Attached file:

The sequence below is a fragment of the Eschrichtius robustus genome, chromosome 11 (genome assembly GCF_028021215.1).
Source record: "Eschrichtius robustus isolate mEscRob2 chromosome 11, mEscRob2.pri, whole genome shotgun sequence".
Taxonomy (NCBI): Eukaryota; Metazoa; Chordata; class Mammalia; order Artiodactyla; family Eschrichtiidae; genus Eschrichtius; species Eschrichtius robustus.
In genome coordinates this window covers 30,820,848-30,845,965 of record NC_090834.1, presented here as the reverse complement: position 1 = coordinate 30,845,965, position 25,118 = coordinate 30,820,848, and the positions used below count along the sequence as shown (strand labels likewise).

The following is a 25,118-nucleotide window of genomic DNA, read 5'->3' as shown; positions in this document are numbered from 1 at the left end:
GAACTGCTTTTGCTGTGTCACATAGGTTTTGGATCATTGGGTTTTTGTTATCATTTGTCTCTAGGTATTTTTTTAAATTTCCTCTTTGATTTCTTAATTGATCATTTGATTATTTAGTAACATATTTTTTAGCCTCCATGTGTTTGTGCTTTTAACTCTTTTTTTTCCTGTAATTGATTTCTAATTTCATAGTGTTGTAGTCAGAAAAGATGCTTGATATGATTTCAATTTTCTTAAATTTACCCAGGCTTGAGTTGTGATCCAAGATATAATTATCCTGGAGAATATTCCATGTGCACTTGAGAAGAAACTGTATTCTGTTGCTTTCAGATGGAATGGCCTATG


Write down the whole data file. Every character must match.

The sequence below is a fragment of the Eschrichtius robustus genome, chromosome 11 (genome assembly GCF_028021215.1).
Source record: "Eschrichtius robustus isolate mEscRob2 chromosome 11, mEscRob2.pri, whole genome shotgun sequence".
Taxonomy (NCBI): Eukaryota; Metazoa; Chordata; class Mammalia; order Artiodactyla; family Eschrichtiidae; genus Eschrichtius; species Eschrichtius robustus.
In genome coordinates this window covers 30,820,848-30,845,965 of record NC_090834.1, presented here as the reverse complement: position 1 = coordinate 30,845,965, position 25,118 = coordinate 30,820,848, and the positions used below count along the sequence as shown (strand labels likewise).

The following is a 25,118-nucleotide window of genomic DNA, read 5'->3' as shown; positions in this document are numbered from 1 at the left end:
GAACTGCTTTTGCTGTGTCACATAGGTTTTGGATCATTGGGTTTTTGTTATCATTTGTCTCTAGGTATTTTTTTAAATTTCCTCTTTGATTTCTTAATTGATCATTTGATTATTTAGTAACATATTTTTTAGCCTCCATGTGTTTGTGCTTTTAACTCTTTTTTTTCCTGTAATTGATTTCTAATTTCATAGTGTTGTAGTCAGAAAAGATGCTTGATATGATTTCAATTTTCTTAAATTTACCCAGGCTTGAGTTGTGATCCAAGATATAATTATCCTGGAGAATATTCCATGTGCACTTGAGAAGAAACTGTATTCTGTTGCTTTCAGATGGAATGGCCTATG